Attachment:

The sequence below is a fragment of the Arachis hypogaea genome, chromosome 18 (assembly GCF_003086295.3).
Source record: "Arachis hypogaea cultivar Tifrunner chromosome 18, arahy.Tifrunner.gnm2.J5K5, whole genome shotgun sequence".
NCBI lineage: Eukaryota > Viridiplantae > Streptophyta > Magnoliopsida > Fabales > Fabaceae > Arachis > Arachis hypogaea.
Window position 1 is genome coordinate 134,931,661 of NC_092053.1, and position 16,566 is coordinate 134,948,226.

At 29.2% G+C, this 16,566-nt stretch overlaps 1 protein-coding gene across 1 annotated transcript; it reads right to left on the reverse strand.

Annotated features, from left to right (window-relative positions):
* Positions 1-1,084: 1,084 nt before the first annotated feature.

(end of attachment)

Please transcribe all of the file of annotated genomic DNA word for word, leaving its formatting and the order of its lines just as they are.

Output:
The sequence below is a fragment of the Arachis hypogaea genome, chromosome 18 (assembly GCF_003086295.3).
Source record: "Arachis hypogaea cultivar Tifrunner chromosome 18, arahy.Tifrunner.gnm2.J5K5, whole genome shotgun sequence".
NCBI lineage: Eukaryota > Viridiplantae > Streptophyta > Magnoliopsida > Fabales > Fabaceae > Arachis > Arachis hypogaea.
Window position 1 is genome coordinate 134,931,661 of NC_092053.1, and position 16,566 is coordinate 134,948,226.

At 29.2% G+C, this 16,566-nt stretch overlaps 1 protein-coding gene across 1 annotated transcript; it reads right to left on the reverse strand.

Annotated features, from left to right (window-relative positions):
* Positions 1-1,084: 1,084 nt before the first annotated feature.